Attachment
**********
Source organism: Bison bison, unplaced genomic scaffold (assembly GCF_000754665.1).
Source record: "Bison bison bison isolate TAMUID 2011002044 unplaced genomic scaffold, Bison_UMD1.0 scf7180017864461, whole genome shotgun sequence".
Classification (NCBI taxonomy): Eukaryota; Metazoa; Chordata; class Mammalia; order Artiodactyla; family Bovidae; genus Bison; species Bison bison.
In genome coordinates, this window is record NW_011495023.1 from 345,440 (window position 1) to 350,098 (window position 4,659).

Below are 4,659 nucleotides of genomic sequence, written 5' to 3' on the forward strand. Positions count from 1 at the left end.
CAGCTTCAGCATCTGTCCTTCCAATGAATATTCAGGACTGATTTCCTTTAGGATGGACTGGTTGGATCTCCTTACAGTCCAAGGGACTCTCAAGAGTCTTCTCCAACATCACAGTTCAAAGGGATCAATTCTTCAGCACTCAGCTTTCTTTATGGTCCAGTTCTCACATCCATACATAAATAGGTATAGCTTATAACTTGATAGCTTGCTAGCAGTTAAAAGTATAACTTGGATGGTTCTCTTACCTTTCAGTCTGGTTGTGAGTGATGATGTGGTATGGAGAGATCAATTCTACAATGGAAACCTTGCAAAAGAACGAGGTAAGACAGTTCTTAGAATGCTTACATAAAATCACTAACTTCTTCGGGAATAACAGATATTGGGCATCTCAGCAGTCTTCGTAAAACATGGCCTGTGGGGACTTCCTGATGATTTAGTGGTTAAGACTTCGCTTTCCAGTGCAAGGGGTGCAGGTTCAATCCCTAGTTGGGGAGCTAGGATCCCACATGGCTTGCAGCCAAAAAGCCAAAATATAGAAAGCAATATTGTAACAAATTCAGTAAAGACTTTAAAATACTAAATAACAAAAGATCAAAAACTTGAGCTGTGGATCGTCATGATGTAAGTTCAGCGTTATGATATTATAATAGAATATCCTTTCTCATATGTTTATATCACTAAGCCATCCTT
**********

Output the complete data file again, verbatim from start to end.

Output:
Source organism: Bison bison, unplaced genomic scaffold (assembly GCF_000754665.1).
Source record: "Bison bison bison isolate TAMUID 2011002044 unplaced genomic scaffold, Bison_UMD1.0 scf7180017864461, whole genome shotgun sequence".
Classification (NCBI taxonomy): Eukaryota; Metazoa; Chordata; class Mammalia; order Artiodactyla; family Bovidae; genus Bison; species Bison bison.
In genome coordinates, this window is record NW_011495023.1 from 345,440 (window position 1) to 350,098 (window position 4,659).

Below are 4,659 nucleotides of genomic sequence, written 5' to 3' on the forward strand. Positions count from 1 at the left end.
CAGCTTCAGCATCTGTCCTTCCAATGAATATTCAGGACTGATTTCCTTTAGGATGGACTGGTTGGATCTCCTTACAGTCCAAGGGACTCTCAAGAGTCTTCTCCAACATCACAGTTCAAAGGGATCAATTCTTCAGCACTCAGCTTTCTTTATGGTCCAGTTCTCACATCCATACATAAATAGGTATAGCTTATAACTTGATAGCTTGCTAGCAGTTAAAAGTATAACTTGGATGGTTCTCTTACCTTTCAGTCTGGTTGTGAGTGATGATGTGGTATGGAGAGATCAATTCTACAATGGAAACCTTGCAAAAGAACGAGGTAAGACAGTTCTTAGAATGCTTACATAAAATCACTAACTTCTTCGGGAATAACAGATATTGGGCATCTCAGCAGTCTTCGTAAAACATGGCCTGTGGGGACTTCCTGATGATTTAGTGGTTAAGACTTCGCTTTCCAGTGCAAGGGGTGCAGGTTCAATCCCTAGTTGGGGAGCTAGGATCCCACATGGCTTGCAGCCAAAAAGCCAAAATATAGAAAGCAATATTGTAACAAATTCAGTAAAGACTTTAAAATACTAAATAACAAAAGATCAAAAACTTGAGCTGTGGATCGTCATGATGTAAGTTCAGCGTTATGATATTATAATAGAATATCCTTTCTCATATGTTTATATCACTAAGCCATCCTT